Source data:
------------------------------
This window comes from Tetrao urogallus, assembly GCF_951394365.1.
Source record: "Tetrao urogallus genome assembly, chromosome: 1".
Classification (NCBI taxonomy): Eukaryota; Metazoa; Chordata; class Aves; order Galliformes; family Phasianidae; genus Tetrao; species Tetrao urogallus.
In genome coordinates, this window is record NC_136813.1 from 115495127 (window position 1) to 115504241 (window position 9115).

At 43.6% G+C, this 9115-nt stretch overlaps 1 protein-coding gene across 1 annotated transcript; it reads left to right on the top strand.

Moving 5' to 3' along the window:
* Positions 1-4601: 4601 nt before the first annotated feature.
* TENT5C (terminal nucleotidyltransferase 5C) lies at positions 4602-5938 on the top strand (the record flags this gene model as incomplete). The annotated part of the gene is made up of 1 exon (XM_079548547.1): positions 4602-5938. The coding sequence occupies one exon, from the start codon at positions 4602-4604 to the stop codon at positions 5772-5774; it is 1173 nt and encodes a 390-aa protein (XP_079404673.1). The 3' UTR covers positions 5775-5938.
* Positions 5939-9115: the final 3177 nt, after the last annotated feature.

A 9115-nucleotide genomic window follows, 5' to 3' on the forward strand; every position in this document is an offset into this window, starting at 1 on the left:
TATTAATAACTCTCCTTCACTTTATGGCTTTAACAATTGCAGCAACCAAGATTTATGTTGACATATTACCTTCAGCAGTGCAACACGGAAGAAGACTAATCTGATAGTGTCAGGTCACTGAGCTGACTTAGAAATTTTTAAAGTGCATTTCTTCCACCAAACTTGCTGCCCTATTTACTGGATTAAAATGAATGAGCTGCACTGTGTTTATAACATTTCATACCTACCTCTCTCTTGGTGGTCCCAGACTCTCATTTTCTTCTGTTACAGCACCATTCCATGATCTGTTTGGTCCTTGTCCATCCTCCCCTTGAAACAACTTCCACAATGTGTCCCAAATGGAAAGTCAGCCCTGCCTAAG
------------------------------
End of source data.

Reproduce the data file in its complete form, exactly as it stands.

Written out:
This window comes from Tetrao urogallus, assembly GCF_951394365.1.
Source record: "Tetrao urogallus genome assembly, chromosome: 1".
Classification (NCBI taxonomy): Eukaryota; Metazoa; Chordata; class Aves; order Galliformes; family Phasianidae; genus Tetrao; species Tetrao urogallus.
In genome coordinates, this window is record NC_136813.1 from 115495127 (window position 1) to 115504241 (window position 9115).

At 43.6% G+C, this 9115-nt stretch overlaps 1 protein-coding gene across 1 annotated transcript; it reads left to right on the top strand.

Moving 5' to 3' along the window:
* Positions 1-4601: 4601 nt before the first annotated feature.
* TENT5C (terminal nucleotidyltransferase 5C) lies at positions 4602-5938 on the top strand (the record flags this gene model as incomplete). The annotated part of the gene is made up of 1 exon (XM_079548547.1): positions 4602-5938. The coding sequence occupies one exon, from the start codon at positions 4602-4604 to the stop codon at positions 5772-5774; it is 1173 nt and encodes a 390-aa protein (XP_079404673.1). The 3' UTR covers positions 5775-5938.
* Positions 5939-9115: the final 3177 nt, after the last annotated feature.

A 9115-nucleotide genomic window follows, 5' to 3' on the forward strand; every position in this document is an offset into this window, starting at 1 on the left:
TATTAATAACTCTCCTTCACTTTATGGCTTTAACAATTGCAGCAACCAAGATTTATGTTGACATATTACCTTCAGCAGTGCAACACGGAAGAAGACTAATCTGATAGTGTCAGGTCACTGAGCTGACTTAGAAATTTTTAAAGTGCATTTCTTCCACCAAACTTGCTGCCCTATTTACTGGATTAAAATGAATGAGCTGCACTGTGTTTATAACATTTCATACCTACCTCTCTCTTGGTGGTCCCAGACTCTCATTTTCTTCTGTTACAGCACCATTCCATGATCTGTTTGGTCCTTGTCCATCCTCCCCTTGAAACAACTTCCACAATGTGTCCCAAATGGAAAGTCAGCCCTGCCTAAG